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“See you in court” Civil society steps closer to court room – nuclear court action replying affidavit finalised
Yesterday, civil society finalised their replying affidavit in the last steps of a drawn out legal challenge to the government’s nuclear deal. “The next step is to set a court date” stated SAFCEI spokesperson, Liziwe McDaid, “and let’s see justice prevail for the people of South Africa”.
Earthlife Africa Johannesburg, and SAFCEI have prepared a replying affidavit which responds to the government’s 400 page answering affidavit, reiterating their key points of argument. “Government appears to rely on outdated information and media statements to back up its claims that there is nothing wrong with the nuclear deal” stated ELA’s deponent, Ms Makoma Lekalakala.
Earthlife and SAFCEI contend that this case is about the requirements for lawful, procedurally fair, rational, statutory and constitutional decision making, in relation to the particular decision by the South Africa government to procure nuclear power under a specific legislative scheme.
Issues at stake are: The distinction between policy and statutory determinations; the constitutionality and lawfulness of the 2013 s 34 Determination; The unconstitutional signature and tabling of the Russian IGA; and the unconstitutional tabling of the US and South Korean IGAs.
Earthlife Africa Jhb and SAFCEI outline in their papers how non transparent the process around the nuclear procurement has been. The section 34 determination to procure nuclear energy was taken in 2013 and kept secret until gazetted in December 2015. In another instance of non-transparency, the legal team acting for ELA and SAFCEI found reference to a number of documents that had not been provided. The legal team requested them, and the majority were refused, with government claiming that “certain of the documents were not referred to in the answering affidavit (when they clearly are), yet they, inconsistently, claimed that these self-same documents were privileged given their contents. This of course demonstrates that these documents were clearly referred to in the affidavit, were able to be identified, and are in the respondents’ possession, since the respondents had considered these documents and had, based on their contents, sought to claim privilege over them.”. Further evidence of secrecy is the government’s legal response relies heavily on media statements to justify their actions, failing to provide minutes of meetings or correspondence that might indicate a rational decision-making process.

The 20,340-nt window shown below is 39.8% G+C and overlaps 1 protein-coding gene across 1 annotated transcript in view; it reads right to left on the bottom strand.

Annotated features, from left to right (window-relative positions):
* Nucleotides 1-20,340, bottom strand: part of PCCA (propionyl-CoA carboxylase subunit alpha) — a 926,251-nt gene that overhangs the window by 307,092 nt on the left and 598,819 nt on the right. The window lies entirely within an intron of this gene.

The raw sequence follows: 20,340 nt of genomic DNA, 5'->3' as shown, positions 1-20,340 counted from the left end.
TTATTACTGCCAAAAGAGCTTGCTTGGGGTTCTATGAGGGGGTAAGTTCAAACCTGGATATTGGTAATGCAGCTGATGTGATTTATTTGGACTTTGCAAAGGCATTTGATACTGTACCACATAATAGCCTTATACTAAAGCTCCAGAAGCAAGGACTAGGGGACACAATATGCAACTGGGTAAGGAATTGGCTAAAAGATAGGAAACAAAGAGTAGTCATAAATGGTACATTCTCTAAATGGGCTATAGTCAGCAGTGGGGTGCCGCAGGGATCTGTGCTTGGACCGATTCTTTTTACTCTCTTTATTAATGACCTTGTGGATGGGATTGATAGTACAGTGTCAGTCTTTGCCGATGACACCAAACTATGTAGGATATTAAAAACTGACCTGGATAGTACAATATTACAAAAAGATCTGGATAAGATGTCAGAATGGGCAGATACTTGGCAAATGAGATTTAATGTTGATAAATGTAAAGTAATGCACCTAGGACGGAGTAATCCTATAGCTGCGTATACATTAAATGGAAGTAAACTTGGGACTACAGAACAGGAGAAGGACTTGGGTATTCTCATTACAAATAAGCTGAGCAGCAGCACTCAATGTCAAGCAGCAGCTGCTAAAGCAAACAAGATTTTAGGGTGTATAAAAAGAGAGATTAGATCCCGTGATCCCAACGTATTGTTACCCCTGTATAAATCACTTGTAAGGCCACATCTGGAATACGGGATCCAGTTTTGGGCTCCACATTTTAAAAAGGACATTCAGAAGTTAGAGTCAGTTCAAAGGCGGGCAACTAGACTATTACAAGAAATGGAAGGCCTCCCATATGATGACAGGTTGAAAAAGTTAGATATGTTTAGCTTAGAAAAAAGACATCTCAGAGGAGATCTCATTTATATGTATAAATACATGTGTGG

Government’s slow response to the court challenge (the founding affidavit was launched on 15th October 2015, and the government only provided their answering affidavit, after being served with a section 30A notice, on about 7th June 2016) must be contrasted with the government’s steaming ahead with the procurement process. The Minister has indicated to parliament that she is going ahead issuing a request for proposals for the procurement of nuclear power by the 30th September. “Given the massive state financial resources that will be tied up in this nuclear deal, we would think that the public interest would be best served by delaying the nuclear deal until the courts have ruled,” stated ELA’s Lekalakala.
“This stereotype ostrich like behaviour of ignoring things you don’t like, seems to indicate that government is prepared to bypass any legal process, in its desperation to push this deal through, and reach a point of fait accompli”, stated Liziwe McDaid, spokesperson for SAFCEI, “ “Such behaviour is not rational and cannot be in the country’s best interest”.
For further information, please contact
Ms Liziwe McDaid (SAFCEI) Ms Dominique Doyle (ELA-Jhb)
Cell: 082 731 5643 cell: 079 331 2028